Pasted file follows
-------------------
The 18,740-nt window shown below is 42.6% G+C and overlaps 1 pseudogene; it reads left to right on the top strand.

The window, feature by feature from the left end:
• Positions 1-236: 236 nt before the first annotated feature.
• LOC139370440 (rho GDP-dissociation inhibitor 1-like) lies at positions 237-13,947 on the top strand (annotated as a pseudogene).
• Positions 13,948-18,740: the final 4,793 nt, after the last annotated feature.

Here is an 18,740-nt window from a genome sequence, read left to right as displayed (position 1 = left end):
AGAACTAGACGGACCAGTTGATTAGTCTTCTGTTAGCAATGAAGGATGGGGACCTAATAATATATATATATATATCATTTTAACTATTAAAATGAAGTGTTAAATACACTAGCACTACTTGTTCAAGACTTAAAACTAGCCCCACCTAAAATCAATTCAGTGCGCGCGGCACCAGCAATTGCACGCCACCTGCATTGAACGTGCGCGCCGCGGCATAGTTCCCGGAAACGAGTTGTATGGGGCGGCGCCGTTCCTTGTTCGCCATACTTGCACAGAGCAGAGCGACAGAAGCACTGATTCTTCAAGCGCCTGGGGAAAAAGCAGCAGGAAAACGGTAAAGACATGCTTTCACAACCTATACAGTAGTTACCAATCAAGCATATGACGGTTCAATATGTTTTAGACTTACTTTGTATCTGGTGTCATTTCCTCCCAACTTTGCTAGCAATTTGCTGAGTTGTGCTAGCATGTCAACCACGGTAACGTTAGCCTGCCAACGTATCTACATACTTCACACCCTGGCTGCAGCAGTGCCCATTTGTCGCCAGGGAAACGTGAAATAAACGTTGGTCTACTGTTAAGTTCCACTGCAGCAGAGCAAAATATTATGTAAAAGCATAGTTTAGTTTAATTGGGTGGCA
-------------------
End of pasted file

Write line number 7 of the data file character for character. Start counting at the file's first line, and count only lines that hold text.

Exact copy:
AGAACTAGACGGACCAGTTGATTAGTCTTCTGTTAGCAATGAAGGATGGGGACCTAATAATATATATATATATATCATTTTAACTATTAAAATGAAGTGTTAAATACACTAGCACTACTTGTTCAAGACTTAAAACTAGCCCCACCTAAAATCAATTCAGTGCGCGCGGCACCAGCAATTGCACGCCACCTGCATTGAACGTGCGCGCCGCGGCATAGTTCCCGGAAACGAGTTGTATGGGGCGGCGCCGTTCCTTGTTCGCCATACTTGCACAGAGCAGAGCGACAGAAGCACTGATTCTTCAAGCGCCTGGGGAAAAAGCAGCAGGAAAACGGTAAAGACATGCTTTCACAACCTATACAGTAGTTACCAATCAAGCATATGACGGTTCAATATGTTTTAGACTTACTTTGTATCTGGTGTCATTTCCTCCCAACTTTGCTAGCAATTTGCTGAGTTGTGCTAGCATGTCAACCACGGTAACGTTAGCCTGCCAACGTATCTACATACTTCACACCCTGGCTGCAGCAGTGCCCATTTGTCGCCAGGGAAACGTGAAATAAACGTTGGTCTACTGTTAAGTTCCACTGCAGCAGAGCAAAATATTATGTAAAAGCATAGTTTAGTTTAATTGGGTGGCA